I’ve been a fan of Matt Hilton’s writing for a few years now and have recently been successful in having my short thriller accepted to his second edition of Action: Pulse Pounding Tales. I’m very pleased with both the story itself and to be included in the compilation. The first edition included authors like Zoe Sharp, Stephen Leather, David Barber and, of course, Matt Hilton.
Hard Wood is about Steve: disabled in the war in outer Desert-stan, he now makes sure containers at a shipping yard aren’t lonely at night. Steve stumbles across some heavily armed smugglers and decides that he is the only one who can stop them escaping before the police can arrive. Pity that Steve is not heavily armed and is missing a leg.
Buy your copy at Amazon US or Amazon UK or Amazon Aust.
The first edition of Action: Pulse Pounding Tales is well worth a read. I loved it.
I also wrote a short essay about illegal logging, the crime thwarted by Steve, which adds some context to some of the statements made in the story. It really is a serious crime and worth having some knowledge about before your next wood purchase or dinner party.
“A test of mind and body, running the cross is the ultimate test. A dozen rail lines, thousands of tonnes of freight trains travelling at high speed, a race across the tracks to prove yourself. Will you survive?”
I had an idea for a short thriller based upon the male need to challenge themselves and take risks. My reviewers have called it heart pounding, which is exactly what I was aiming for.
“Sorry,” I hear you say, “Are you telling me you shortened a short story? Do you also divide by zero?”
The answer is yes and yes. The latter doesn’t work so well, it created a space-time anomaly in my bathroom which means my quick showers now take take a long time. But the shortened version of Running the Cross was successfully published at Thrills, Kills ‘n’ Chaos. Stop by and have a read of my story, then browse through all the other great stories.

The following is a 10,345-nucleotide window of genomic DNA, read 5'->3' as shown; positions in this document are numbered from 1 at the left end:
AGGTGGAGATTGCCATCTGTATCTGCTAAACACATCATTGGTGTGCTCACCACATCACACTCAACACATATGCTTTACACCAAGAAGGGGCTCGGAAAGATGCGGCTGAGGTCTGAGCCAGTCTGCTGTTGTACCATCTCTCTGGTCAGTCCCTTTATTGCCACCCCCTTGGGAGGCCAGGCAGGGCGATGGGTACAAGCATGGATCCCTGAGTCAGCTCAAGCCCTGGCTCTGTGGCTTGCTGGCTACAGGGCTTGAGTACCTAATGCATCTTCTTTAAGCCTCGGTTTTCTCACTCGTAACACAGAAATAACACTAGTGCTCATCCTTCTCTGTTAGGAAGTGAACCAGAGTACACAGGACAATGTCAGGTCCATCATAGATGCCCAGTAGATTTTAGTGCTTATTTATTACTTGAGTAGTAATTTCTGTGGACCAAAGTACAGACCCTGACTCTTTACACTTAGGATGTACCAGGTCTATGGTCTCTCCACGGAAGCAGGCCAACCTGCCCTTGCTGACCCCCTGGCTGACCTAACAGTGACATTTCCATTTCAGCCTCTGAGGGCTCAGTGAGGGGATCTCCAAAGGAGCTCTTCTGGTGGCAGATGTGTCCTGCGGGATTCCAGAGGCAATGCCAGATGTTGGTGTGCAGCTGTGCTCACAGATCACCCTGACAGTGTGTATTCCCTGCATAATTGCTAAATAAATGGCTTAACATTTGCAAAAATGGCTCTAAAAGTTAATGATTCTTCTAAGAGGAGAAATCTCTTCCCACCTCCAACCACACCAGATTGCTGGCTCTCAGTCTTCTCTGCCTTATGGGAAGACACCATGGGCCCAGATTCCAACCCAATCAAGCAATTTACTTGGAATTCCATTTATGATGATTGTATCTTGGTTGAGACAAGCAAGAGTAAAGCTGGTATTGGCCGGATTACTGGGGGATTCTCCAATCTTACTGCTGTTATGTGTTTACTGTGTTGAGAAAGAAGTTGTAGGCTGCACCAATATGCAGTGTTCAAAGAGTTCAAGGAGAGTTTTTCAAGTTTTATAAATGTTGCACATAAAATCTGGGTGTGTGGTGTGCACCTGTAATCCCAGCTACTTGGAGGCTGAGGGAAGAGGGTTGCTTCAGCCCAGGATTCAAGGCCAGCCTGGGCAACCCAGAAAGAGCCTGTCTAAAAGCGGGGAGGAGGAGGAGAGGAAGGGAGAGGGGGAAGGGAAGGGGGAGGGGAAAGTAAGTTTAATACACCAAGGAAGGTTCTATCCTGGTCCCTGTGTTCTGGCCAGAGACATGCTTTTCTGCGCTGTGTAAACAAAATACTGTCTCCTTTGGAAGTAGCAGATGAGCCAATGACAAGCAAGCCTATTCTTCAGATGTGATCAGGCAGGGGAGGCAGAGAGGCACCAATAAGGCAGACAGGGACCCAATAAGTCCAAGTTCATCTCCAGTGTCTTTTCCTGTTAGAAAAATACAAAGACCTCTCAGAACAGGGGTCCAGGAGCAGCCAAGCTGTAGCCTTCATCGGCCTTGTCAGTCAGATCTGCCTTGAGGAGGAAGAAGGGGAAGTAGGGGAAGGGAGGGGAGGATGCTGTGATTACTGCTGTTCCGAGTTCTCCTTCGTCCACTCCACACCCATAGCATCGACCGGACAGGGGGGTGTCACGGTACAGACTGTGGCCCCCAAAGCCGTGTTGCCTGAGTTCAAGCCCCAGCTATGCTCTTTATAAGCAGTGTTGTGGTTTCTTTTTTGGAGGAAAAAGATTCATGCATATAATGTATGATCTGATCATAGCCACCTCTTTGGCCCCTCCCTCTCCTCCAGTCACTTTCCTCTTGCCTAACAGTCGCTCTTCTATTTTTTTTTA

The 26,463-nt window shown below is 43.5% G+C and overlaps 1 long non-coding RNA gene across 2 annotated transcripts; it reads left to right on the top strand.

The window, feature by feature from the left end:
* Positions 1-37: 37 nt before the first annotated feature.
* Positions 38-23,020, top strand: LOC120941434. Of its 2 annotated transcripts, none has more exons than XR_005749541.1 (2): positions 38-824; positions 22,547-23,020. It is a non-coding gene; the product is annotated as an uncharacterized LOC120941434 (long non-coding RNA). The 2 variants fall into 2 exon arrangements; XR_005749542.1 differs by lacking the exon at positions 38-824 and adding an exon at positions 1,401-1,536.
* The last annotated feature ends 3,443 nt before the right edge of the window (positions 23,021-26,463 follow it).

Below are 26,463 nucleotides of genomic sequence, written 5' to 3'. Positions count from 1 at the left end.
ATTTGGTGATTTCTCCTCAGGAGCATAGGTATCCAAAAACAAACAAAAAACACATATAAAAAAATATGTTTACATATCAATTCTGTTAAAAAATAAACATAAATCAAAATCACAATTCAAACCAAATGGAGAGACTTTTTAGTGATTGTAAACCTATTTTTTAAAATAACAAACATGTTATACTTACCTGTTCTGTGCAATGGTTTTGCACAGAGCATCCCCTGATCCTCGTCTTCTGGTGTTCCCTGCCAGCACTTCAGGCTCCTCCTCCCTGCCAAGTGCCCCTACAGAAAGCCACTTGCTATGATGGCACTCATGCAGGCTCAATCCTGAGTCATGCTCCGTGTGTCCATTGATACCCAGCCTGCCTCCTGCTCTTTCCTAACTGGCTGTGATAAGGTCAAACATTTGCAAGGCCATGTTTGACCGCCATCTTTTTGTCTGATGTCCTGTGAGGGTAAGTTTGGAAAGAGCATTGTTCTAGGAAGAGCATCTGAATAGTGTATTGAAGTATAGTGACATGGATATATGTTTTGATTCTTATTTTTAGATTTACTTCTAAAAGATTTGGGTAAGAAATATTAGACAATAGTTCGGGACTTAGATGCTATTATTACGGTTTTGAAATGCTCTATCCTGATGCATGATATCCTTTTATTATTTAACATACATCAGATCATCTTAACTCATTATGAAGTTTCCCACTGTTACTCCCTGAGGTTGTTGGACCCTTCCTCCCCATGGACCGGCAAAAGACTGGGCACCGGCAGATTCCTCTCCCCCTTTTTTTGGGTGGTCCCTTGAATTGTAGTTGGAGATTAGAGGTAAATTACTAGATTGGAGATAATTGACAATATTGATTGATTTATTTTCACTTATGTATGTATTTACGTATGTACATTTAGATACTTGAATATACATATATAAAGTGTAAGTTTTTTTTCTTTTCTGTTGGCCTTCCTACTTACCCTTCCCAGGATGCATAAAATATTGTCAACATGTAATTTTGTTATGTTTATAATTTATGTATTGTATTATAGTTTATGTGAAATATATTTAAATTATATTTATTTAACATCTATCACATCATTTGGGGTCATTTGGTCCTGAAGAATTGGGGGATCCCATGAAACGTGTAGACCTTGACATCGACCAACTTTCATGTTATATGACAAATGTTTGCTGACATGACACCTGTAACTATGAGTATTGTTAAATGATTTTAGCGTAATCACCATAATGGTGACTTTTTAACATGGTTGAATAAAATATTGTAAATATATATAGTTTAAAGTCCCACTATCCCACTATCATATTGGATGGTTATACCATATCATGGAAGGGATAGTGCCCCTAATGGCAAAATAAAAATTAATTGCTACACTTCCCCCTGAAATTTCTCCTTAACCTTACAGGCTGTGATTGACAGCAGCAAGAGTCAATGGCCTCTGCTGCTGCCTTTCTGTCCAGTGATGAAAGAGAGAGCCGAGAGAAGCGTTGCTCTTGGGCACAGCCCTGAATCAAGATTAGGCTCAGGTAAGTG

“The police don’t like ‘Skinny’ McAfree, but they do like him for the disappearance and possible murder of his next door neighbour.”
A noir crime short, I was interested in writing one of those ambiguous interview scenes. The police are harassing the suspect, the suspect seems like an average Joe, who really is the criminal here?
For the 133rd anniversary of the hanging of bushranger Ned Kelly, the Australian Crime Writers Association ran a competition for members to submit a 133 word short crime story. Exactly 133 words. Yes, this is a little tricky to do.
My entry was entitled Banking on Security and can be seen with the other entries here (NB: it is the story that starts with the sentence “Ears ringing.”). The story is told in Lee Child-esque sentence fragments and is very fast and gritty. It is worth reading the other contributions there as well, especially the one about Detective Sergeant Ian Chandler.
Break the Equation
This novella is a science fiction thriller. It was inspired by the
concept rock opera album 01011001 by Ayreon, specifically the song E=MC. The premise is based upon the idea that society does not listen to scientists about the threat of climate change and when climate change impacts the world, society goes to war with itself and blames scientists for the Earth’s plight.
Army of the Dead
Who doesn’t love a good zombie novella? The idea for this story came to me after I rewatched the horror movie Dog Soldiers.
I come up with ideas all the time, especially comedy based ideas. Science Police is a cartoon series that I would like to collaborate with an artist/cartoonist to produce. They are part political, part social commentary and come from my inner science nerd. Contact me if you are interested in working on this project.
In 2011 I entered the Red Adept Infamous Last Line competition. I placed in a number of divisions, including second place in the Romance category and third place in the Horror/Thriller category. The goal was to come up with the worst possible final line of a novel. This proved I was capable of writing hilariously bad prose as well as decent stuff.
This is a short story I submitted to the Alan Marshall Short Story competition in 2011. It fared well, considering it wasn’t a literary piece; probably best defined as speculative fiction. Written in 2001, it finally saw the light of day a decade later. I like how I’ve created the ambiguity in the conversation between two people on a park bench. Read it here.